Unexpectedly large majority for new EU food strategy

The European Parliament has approved the new EU farm-to-fork food strategy by an unexpectedly large majority, with 452 votes in favour, 170 against and 76 abstentions. This result means that large majorities also voted in the three major political groups, even after far-reaching enlargements were introduced yesterday through 48 amendments.

Agriculture Commissioner Janusz Wojciechowski said in an initial response that such a large majority in favor of the F2F vision is a signal that we need to improve our food system, and that we are on the right track. Food commissioner Stalle Kyriakides and several party leaders also thanked the Dutch MEP Anja Hazekamp (PvdD). As rapporteur, she had put a lot of effort into the 48 'compromises' reached between the Committee on the Environment and the Committee on Agriculture.

This means that the European Commission is assured of support for the 27 proposals announced by Timmermans last year as part of the Farm-to-Fork strategy. The European Commission will transpose it into law between now and 2024. Each legislative amendment is still voted separately by the Member States and the European Parliament.

Hazekamp said the current EU policy encourages environmentally harmful agriculture and paves the way for imports of unsustainable products. A sustainable food system is also crucial for the future of farmers, she noted. European agricultural policy was set up to promote food security, but this often also led to overproduction, such as the well-known milk lakes or butter mountains.

In a first official response to the vote, the EP welcomes the “Farm to Fork” strategy and underlines the importance of producing sustainable and healthy food, including in the areas of climate, biodiversity, zero pollution and public health. .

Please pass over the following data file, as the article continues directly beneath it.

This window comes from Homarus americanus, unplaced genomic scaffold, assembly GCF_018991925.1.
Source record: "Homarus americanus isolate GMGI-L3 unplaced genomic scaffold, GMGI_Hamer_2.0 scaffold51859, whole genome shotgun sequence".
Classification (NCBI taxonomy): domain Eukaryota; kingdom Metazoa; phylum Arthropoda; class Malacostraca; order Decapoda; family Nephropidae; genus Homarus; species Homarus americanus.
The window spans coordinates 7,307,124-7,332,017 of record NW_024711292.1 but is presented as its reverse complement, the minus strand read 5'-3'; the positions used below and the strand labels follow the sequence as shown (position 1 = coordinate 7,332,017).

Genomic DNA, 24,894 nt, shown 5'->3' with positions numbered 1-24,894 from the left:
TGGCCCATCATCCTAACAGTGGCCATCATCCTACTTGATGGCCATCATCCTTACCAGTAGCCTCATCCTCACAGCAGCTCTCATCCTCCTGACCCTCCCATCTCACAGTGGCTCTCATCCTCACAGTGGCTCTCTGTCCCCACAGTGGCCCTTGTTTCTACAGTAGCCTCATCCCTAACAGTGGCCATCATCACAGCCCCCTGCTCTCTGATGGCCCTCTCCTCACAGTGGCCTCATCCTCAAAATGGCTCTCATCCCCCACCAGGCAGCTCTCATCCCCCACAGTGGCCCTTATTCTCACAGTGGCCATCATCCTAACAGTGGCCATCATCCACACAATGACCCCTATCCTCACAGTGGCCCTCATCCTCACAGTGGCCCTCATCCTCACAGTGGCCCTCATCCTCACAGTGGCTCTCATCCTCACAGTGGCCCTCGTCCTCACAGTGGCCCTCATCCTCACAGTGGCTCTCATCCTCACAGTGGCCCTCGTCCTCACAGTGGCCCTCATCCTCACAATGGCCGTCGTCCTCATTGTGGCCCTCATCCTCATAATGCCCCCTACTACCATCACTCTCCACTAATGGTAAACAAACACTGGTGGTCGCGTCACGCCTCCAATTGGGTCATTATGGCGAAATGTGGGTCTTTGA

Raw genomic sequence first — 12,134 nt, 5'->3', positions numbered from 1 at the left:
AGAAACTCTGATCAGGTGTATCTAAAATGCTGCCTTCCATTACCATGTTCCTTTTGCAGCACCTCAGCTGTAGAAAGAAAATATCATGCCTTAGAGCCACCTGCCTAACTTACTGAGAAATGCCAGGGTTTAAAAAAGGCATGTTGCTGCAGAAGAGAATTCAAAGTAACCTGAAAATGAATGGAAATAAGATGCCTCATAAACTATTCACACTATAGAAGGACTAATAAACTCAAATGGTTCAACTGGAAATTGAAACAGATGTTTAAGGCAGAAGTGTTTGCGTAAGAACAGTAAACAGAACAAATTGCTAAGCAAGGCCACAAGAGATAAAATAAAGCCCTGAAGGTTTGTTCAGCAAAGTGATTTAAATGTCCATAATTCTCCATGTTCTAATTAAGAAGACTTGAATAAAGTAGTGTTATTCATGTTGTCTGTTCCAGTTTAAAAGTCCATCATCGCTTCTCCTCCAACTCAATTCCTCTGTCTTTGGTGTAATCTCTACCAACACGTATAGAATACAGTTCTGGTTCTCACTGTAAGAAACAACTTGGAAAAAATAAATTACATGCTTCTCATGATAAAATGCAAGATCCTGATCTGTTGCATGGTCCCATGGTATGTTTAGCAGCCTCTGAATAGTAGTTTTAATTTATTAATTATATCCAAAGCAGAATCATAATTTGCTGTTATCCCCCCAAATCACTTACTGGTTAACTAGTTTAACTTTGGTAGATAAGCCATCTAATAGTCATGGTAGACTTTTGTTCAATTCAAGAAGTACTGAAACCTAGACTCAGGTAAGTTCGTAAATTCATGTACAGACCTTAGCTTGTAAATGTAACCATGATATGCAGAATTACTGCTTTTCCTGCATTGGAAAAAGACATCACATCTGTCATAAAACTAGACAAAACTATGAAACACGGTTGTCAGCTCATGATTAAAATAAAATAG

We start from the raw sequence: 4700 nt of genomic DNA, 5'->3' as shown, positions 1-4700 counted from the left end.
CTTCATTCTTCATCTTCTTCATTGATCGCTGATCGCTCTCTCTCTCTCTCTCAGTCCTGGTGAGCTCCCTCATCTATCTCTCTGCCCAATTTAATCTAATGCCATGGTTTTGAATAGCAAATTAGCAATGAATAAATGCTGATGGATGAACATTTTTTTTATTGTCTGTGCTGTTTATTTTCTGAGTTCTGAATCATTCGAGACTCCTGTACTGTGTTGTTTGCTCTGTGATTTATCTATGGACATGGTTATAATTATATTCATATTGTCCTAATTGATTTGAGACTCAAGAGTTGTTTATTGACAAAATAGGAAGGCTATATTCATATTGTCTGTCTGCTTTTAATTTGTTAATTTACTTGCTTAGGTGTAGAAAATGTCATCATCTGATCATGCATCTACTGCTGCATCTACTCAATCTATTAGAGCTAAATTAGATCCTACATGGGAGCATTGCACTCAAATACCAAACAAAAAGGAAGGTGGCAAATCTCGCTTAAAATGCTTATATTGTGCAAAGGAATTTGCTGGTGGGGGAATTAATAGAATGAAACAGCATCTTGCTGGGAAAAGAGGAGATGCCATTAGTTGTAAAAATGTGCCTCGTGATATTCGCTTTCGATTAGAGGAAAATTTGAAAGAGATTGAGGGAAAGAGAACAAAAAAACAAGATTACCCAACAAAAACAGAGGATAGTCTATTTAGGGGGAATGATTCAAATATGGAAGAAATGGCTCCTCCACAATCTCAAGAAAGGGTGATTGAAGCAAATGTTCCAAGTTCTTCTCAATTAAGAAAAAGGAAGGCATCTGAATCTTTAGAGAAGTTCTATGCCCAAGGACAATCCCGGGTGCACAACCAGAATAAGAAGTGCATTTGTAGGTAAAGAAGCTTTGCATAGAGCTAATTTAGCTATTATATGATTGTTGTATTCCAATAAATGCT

EP members reiterated that iedereen – from farmer to consumer – has a role to play in this. To ensure that farmers can earn a fair share of the profits made from sustainably produced food, the European Parliament wants the Commission to make more efforts – including in trade agreements and competition rules – to improve the position of farmers in the supply chain. strengthen.

Bas Eickhout, MEP for GroenLinks, said these proposals are a hard-won compromise between the conservative and progressive wings of the European Parliament. It is now important that this is translated into good legislation and the right investments. Because we often see: when it comes to agriculture, change is suddenly extra difficult.”

VVD member Jan Huitema said he voted against the binding objectives of the farm-to-fork strategy. I am certainly not against less crop protection products and fertilizers, but on the condition that alternatives are available. A logical alternative to fertilizers, for example, is animal manure. However, due to European legislation, farmers are currently unable to fully use their own animal manure for their crops. Instead, they are forced to use fertilizer, he said.

Bert-Jan Ruissen (SGP) rejected the new food strategy. He called it irresponsible of the European Parliament to impose compelling targets for the production of a natural product, without a prior 'impact assessment'. “The European Parliament is taking too great risks with our food production,” he warned.

In her response to the vote, Annie Schreijer-Pierik (CDA) also continued to refer to earlier pleas for 'impact assessment' (full calculation). The Commissioners had said that the F2F vision is not yet concrete enough for that. According to Schreijer-Pieriik, studies have warned of significant production declines, dependence on food imports and uncertain impacts on farm incomes. She therefore voted against.

Mohammed Chahim (PvdA) said: “As Social Democrats, we have also worked hard to improve working conditions. We believe that social rights of workers in agriculture and horticulture should be included as sustainability criteria in the resolution. We need to protect the people who keep our plates filled every day.”

Peter van Dalen (ChristenUnie) voted in favor of the “farm to fork” strategy because it rightly advocates a change in our food system. “That is why I voted in favor of the European Parliament's extensive own package of requirements, which includes the prevention of food waste, the reduction of pesticides, more animal friendliness and sustainable trade agreements.

There is a good chance that this system change will lead to higher prices in the supermarkets. However, taking no action would really cost us dearly, financially, as well as because of our health and the climate.”